Maybe those who disagree with him should shop elsewhere.
Maybe everyone's artitstic celebrations should be crushed down to "generic" expressions so no one is offended. This is what will happen.



posted on Dec, 22 2013 @ 09:28 AM
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reply to post by dronedodger
 



dronedodger
He can not in good conscience contribute to the celebration. I read that when he makes wedding cakes, for him, he's also participanting in the celebration.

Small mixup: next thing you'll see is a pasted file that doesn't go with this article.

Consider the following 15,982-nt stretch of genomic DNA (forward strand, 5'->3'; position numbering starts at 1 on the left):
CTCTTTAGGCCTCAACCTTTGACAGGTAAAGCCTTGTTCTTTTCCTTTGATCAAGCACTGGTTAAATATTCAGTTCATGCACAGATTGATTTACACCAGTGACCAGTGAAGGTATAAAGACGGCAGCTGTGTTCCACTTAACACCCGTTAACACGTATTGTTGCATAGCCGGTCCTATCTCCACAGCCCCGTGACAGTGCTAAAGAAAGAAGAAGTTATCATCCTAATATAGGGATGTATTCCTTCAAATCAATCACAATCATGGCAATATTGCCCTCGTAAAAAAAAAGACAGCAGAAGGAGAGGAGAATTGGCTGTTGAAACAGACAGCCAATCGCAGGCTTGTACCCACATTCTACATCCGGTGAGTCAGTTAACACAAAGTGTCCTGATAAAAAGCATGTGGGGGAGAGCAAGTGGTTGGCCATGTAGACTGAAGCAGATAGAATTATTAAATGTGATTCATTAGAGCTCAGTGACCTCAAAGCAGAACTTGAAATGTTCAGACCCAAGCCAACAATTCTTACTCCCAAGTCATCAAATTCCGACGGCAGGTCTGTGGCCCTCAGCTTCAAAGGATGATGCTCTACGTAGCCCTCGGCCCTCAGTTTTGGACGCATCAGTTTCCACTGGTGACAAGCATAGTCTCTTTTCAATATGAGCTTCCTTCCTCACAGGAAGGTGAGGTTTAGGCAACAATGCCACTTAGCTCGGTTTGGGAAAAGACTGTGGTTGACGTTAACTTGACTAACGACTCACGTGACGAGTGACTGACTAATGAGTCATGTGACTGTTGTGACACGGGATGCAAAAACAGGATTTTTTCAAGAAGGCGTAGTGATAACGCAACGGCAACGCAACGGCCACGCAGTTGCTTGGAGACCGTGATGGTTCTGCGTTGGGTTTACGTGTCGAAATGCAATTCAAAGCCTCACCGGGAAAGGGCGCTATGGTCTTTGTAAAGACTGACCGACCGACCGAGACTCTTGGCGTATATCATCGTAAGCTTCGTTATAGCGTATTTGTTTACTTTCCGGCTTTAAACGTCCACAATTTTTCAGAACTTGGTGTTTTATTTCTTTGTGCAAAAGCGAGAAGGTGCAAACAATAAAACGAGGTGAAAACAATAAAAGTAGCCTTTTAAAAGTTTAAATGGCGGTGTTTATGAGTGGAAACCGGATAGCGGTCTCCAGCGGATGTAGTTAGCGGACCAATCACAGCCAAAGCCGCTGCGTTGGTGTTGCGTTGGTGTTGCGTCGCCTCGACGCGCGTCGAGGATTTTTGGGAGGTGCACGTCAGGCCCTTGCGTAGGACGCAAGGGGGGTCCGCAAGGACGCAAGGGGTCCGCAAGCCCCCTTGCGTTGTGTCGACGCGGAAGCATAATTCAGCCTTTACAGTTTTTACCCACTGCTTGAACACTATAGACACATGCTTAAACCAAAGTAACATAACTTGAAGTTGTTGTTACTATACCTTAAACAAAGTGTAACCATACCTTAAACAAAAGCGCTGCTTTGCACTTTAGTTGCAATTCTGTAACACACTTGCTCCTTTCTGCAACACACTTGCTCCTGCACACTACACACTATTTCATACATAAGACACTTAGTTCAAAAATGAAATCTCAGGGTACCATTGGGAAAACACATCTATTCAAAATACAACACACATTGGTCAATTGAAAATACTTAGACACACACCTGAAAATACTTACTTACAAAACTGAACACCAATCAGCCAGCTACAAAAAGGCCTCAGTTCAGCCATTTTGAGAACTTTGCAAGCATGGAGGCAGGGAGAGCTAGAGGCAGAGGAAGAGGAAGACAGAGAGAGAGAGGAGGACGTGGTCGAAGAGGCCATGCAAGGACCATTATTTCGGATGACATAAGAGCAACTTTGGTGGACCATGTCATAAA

If that's the way he feels, that's fine. But to obey the law of the land, he would have to deny EVERYONE a wedding cake, which it seems he has chosen to do. That's fine. Sometimes our personal and professional lives cross. We must find a way to honor both. And removing wedding cakes from his repertoire is the perfect solution.

I wonder what God will say about him making a wedding cake for two dogs who got "married"... I wonder if he's worried about answering for that...